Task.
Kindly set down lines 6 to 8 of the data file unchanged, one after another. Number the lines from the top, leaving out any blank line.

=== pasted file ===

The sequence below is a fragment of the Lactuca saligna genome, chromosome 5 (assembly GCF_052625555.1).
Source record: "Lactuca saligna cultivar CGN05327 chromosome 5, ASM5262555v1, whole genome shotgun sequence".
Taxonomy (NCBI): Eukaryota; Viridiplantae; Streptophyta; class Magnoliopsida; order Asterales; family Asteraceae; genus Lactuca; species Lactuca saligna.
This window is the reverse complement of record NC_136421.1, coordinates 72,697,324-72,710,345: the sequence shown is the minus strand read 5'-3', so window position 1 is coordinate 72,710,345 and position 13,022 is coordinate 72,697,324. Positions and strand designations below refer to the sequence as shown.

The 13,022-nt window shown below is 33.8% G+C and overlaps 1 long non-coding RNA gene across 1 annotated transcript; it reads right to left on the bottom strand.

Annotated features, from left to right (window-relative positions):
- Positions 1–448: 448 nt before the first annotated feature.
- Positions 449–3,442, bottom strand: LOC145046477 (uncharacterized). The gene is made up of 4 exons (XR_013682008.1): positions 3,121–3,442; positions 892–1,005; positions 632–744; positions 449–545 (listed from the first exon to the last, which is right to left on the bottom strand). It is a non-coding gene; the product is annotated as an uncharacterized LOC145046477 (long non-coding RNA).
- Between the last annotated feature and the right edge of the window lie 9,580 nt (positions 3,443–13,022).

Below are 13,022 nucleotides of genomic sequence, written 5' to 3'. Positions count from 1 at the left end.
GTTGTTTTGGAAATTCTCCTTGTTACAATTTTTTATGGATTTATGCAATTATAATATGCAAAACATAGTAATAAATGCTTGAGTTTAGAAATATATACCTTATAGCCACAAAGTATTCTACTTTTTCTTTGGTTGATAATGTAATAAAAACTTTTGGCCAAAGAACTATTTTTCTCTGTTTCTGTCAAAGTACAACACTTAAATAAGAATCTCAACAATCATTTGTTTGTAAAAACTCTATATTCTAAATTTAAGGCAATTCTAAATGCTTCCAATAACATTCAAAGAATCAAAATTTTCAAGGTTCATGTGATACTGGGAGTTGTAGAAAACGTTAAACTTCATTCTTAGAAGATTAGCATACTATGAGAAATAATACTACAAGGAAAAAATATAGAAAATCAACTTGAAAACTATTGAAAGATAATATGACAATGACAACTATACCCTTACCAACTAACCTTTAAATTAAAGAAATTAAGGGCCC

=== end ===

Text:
Annotated features, from left to right (window-relative positions):
- Positions 1–448: 448 nt before the first annotated feature.
- Positions 449–3,442, bottom strand: LOC145046477 (uncharacterized). The gene is made up of 4 exons (XR_013682008.1): positions 3,121–3,442; positions 892–1,005; positions 632–744; positions 449–545 (listed from the first exon to the last, which is right to left on the bottom strand). It is a non-coding gene; the product is annotated as an uncharacterized LOC145046477 (long non-coding RNA).